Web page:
In another section, Morozov writes: “For all his talk of political philosophy, Johnson makes no effort to ask even basic philosophical questions. What if some limits to democratic participation in the pre-Wikipedia era were not just a consequence of high communication costs but stemmed from a deliberate effort to root out populism, prevent cooptation, or protect expert decision-making?” And yet half of one chapter is devoted to the problems with direct democracy, including an extended discussion of the way the founders framed those problems in the Federalist Papers. Morozov is free to disagree with my answers, but it is simply incorrect that I “make no effort” to ask the questions.
But enough about Morozov ignoring my words. The most revealing omission in the review revolves around his words. Future Perfect has a chapter called “What does the Internet want?” which Morozov predictably enough invokes as a telltale sign of Internet centrism:
The totalizers would happily follow Johnson in seeking answers to questions such as “So what does the Internet want?”—as if the Internet were a living thing with its own agenda and its own rights.
The problem with this diagnosis is that the chapter is explicitly about the difficulty of imagining the Internet as a unified positive force. It points out that decentralized architectures can be used to build terrorist networks as readily as crowdfunded charity initiatives. Consider this crucial passage from the chapter:
Perhaps it was a mistake to treat the Internet as a deterministic one-directional force for either global liberation or oppression, for cosmopolitanism or xenophobia. The reality is that the Internet will enable all of these forces—as well as many others—simultaneously. But as far as laws of the Internet go, this is all we know. Which of the numerous forces unleashed by the Web will prevail in a particular social and political context is impossible to tell without first getting a thorough theoretical understanding of that context.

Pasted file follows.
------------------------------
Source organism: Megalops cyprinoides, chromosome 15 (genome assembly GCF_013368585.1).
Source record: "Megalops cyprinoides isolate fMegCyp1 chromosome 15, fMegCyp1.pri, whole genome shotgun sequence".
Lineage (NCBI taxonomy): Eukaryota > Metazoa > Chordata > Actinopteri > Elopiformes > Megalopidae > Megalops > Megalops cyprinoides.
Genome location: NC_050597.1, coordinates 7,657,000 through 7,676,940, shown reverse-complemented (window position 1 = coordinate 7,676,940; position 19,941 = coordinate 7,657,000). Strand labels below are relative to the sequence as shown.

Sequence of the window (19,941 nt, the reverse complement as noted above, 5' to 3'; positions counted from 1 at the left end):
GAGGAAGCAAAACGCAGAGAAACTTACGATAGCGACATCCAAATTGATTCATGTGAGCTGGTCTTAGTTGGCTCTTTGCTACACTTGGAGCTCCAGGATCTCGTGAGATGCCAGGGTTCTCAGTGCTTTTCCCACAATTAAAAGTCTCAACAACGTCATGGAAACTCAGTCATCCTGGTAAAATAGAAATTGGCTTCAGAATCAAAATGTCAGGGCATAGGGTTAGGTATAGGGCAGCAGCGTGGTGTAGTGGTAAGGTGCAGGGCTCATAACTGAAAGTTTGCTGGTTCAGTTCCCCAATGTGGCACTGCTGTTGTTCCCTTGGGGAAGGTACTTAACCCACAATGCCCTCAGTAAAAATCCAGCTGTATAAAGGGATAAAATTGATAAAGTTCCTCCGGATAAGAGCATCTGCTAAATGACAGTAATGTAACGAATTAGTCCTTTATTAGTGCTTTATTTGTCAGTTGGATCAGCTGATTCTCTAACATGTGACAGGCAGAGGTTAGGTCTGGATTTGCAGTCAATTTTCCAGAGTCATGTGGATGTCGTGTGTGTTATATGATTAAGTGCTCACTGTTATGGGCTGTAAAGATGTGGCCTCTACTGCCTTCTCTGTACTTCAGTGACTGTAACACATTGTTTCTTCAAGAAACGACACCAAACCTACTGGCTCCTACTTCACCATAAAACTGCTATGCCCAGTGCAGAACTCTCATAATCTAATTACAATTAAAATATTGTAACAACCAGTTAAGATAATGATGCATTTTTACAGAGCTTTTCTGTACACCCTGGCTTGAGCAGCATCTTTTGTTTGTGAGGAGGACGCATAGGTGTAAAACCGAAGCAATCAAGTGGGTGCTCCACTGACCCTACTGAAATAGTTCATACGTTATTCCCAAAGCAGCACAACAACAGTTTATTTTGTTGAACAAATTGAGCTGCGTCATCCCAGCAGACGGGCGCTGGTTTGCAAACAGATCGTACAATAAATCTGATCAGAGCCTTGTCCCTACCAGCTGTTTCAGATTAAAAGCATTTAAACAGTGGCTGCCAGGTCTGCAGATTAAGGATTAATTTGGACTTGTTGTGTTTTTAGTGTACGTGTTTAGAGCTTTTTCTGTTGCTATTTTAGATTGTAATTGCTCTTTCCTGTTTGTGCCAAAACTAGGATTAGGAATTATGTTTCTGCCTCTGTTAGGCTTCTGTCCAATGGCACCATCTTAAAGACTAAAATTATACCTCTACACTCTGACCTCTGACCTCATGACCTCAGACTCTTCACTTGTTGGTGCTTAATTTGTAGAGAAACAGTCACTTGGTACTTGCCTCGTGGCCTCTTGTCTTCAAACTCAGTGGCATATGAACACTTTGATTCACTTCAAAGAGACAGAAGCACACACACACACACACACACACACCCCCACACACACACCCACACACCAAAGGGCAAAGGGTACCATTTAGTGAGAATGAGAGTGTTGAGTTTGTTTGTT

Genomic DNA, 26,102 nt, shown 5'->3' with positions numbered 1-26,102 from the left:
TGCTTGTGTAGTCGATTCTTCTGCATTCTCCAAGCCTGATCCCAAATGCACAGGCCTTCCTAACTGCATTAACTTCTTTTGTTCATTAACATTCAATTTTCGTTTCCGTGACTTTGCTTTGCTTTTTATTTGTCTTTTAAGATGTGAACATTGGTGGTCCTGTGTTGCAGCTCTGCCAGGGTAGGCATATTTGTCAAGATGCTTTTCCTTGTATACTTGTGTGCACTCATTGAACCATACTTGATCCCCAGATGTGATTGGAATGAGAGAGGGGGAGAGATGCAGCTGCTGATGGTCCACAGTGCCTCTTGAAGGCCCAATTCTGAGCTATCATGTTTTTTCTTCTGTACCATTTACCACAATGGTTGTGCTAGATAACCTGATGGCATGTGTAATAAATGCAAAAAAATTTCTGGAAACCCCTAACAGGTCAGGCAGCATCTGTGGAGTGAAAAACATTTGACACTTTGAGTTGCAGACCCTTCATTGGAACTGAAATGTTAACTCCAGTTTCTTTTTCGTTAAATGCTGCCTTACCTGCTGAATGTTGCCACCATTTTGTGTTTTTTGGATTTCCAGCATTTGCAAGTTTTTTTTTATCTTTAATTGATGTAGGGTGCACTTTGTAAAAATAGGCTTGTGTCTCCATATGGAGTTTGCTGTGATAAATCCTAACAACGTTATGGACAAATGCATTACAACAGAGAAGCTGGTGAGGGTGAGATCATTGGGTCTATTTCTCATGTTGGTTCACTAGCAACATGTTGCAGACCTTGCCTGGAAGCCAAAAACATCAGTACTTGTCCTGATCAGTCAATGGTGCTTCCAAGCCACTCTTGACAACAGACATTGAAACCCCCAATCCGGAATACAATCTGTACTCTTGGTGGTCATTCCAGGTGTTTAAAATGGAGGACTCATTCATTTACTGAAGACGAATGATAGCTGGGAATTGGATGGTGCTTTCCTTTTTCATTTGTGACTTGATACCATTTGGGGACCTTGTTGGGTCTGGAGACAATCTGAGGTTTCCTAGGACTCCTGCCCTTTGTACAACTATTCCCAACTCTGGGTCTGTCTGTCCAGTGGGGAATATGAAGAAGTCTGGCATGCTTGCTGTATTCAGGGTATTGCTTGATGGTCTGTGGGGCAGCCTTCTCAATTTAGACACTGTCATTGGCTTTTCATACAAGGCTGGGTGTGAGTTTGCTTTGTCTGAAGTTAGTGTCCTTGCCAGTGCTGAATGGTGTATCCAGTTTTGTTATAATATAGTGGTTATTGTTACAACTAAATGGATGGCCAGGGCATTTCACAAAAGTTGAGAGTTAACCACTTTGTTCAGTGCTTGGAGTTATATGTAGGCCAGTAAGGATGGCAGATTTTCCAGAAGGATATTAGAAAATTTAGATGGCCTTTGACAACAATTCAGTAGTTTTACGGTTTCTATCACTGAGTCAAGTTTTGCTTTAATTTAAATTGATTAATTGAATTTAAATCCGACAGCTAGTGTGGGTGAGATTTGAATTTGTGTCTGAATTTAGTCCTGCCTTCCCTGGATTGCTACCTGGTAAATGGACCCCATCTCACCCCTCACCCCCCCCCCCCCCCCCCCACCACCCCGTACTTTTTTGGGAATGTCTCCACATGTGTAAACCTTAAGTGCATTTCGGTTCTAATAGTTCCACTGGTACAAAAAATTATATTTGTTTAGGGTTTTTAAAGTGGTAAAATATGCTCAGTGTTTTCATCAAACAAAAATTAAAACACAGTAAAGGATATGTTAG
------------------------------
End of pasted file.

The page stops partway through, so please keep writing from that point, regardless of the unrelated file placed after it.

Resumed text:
You’d think that Morozov would want to mention that passage from “What Does The Internet Want?"—if only because the words were written by Morozov himself, in his earlier book Net Delusion. I quoted them at a very prominent early place in the chapter, precisely to make it clear that easy generalizations about the “logic” of the Internet were prone to failure. The whole chapter is a meditation on avoiding the pitfalls of naive tech essentialism; its answer to the question “what does the Internet want” is: “a lot of contradictory things.” But Morozov is so keen to denounce Internet-centrism that he doesn’t even seem to notice when his own words are being invoked enthusiastically as a critique of Internet-centrism. Now, it would be perfectly reasonable to argue that my critique doesn’t go far enough, or that I’ve misinterpreted Morozov’s position, or invoked it in bad faith. But instead, Morozov just charges ahead as if I haven’t engaged with his argument at all.
The argument that Morozov wants to make here is that we Internet-centrists (a group that apparently also includes Clay Shirky and Yochai Benkler) begin with our one true devotion to TCP/IP, and then conveniently backfill a history of lower-tech antecedents in order to justify our love, as Madonna might say. You wouldn’t suspect it from Morozov’s review, but the discussion of the Internet makes up only a fraction of Future Perfect’s content. He does manage to allude to my section on participatory budgeting in Brazil, but the book also includes long riffs on the prize-backed challenges offered by the Royal Society of the Arts in the mid-1700s; the “democracy vouchers” solution for campaign finance; the extraordinary rise in aviation safety over the past thirty years; the internal organization of corporations; childhood malnutrition in Vietnam, and so on.